HOME schooling and delivering stimulating and practical lessons for students in the classroom has been made easier, with the Australian Eggs ‘All About Eggs’ education program launching a brand-new virtual hatchery experience.
Thanks to the power of technology, the virtual hatchery gives students the opportunity to enjoy a real farm experience without actually being there. The idea for the virtual hatchery experience was hatched in response to COVID-19 restrictions that prevented schools from participating in excursions centred around real-life chicken hatcheries.
These excursions allowed students to watch chickens hatching and in their early growth phase. This forms the foundation of a learning program, teaching students what it takes to get an egg from farm to plate. The virtual hatchery, through a series of short videos, capture how chicks are born, grow and change within their first few days in a hatchery.
Each segment has been designed to teach students about life cycles and see first-hand where eggs come from. Supported by additional activities that link with the Australian curriculum areas of Visual Arts, Science, and Health and Physical Education, the virtual hatchery experience aims to educate students about how chicks develop inside an egg, the properties of eggs, the needs of living things and how eggs fit into a balanced diet.
Developed in partnership with Kimberlin Education, the All About Eggs program provides a variety of fun and informative activities across primary and high school education, to encourage learning about chicks, hens, egg production and the importance of the egg industry in Australia. In addition to the virtual hatchery video series, Australian Eggs enlisted the help of Poultry Welfare Manager at Days Eggs, chick expert and egg farmer, Jess Spencer, to host a live and interactive learning session.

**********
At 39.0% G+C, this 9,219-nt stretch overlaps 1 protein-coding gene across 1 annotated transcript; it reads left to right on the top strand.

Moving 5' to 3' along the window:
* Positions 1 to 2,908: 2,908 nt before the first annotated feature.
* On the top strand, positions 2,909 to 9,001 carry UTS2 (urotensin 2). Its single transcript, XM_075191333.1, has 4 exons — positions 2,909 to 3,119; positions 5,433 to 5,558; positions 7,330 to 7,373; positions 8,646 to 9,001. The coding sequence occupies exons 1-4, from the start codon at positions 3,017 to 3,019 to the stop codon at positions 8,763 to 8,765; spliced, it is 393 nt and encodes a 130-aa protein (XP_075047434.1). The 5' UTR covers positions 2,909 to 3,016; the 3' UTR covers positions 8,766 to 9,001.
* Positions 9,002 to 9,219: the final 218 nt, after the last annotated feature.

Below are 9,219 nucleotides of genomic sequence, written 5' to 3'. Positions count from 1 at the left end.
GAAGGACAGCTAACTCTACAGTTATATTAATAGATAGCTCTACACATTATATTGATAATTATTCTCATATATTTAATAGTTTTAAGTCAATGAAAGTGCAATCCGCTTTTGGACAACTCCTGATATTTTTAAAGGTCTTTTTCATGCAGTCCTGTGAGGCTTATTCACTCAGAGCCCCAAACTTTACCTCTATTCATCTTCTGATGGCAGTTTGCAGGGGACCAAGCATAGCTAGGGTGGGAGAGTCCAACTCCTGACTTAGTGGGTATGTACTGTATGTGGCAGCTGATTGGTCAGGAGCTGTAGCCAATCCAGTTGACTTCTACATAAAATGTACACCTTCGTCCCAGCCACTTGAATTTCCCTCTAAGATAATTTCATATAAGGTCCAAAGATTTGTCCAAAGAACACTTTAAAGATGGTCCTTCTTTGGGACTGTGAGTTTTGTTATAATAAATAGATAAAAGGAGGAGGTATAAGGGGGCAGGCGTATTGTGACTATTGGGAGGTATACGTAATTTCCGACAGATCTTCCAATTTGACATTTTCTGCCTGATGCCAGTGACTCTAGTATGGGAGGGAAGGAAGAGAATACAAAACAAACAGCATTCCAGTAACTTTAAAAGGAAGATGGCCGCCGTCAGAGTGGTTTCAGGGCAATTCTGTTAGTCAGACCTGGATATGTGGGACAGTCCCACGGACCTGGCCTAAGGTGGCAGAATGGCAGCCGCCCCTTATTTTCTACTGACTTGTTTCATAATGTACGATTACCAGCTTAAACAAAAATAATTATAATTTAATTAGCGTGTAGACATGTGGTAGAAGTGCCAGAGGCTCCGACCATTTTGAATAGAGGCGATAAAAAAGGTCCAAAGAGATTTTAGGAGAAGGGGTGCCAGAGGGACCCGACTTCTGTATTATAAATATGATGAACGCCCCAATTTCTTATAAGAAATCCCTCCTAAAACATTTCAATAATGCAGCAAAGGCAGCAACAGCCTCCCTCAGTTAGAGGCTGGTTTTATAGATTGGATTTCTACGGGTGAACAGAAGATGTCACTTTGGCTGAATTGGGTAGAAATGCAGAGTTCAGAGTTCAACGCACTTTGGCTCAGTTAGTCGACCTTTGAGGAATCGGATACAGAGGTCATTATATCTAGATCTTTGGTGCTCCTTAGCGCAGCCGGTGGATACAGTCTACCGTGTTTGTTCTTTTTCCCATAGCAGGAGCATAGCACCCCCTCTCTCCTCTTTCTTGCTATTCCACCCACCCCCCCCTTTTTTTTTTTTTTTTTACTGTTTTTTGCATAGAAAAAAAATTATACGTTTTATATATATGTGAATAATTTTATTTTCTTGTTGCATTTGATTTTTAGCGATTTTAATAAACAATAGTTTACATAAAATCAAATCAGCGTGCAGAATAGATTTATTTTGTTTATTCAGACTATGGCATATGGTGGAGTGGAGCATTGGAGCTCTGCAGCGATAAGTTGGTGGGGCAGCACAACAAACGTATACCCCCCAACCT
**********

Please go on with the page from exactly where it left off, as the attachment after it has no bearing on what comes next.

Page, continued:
Broadcast from the farm in South Australia where Jess is responsible for the health and welfare of almost half a million laying hens, the session gave students the opportunity to participate in egg-themed activities and quizzes, as well as ask questions that could be answered directly from the source. The session, held on Thursday October 22, was free to attend.
Australian Eggs managing director Rowan McMonnies said, “In Australia, over 17 million eggs are consumed every day.” “The virtual hatchery program gives us the opportunity to teach students in metropolitan, regional and remote classrooms across Australia about Australian farming practices and connecting them with their food source.
“The process of egg farming happens faster than in other agricultural industries, and students will learn about how many egg farming businesses raise the hens and collect, wash, grade, pack and transport the eggs to market themselves – sometimes all in the one day,” Mr McMonnies said.
For more information on All About Eggs and the virtual hatchery program, visit australianeggs.org.au/education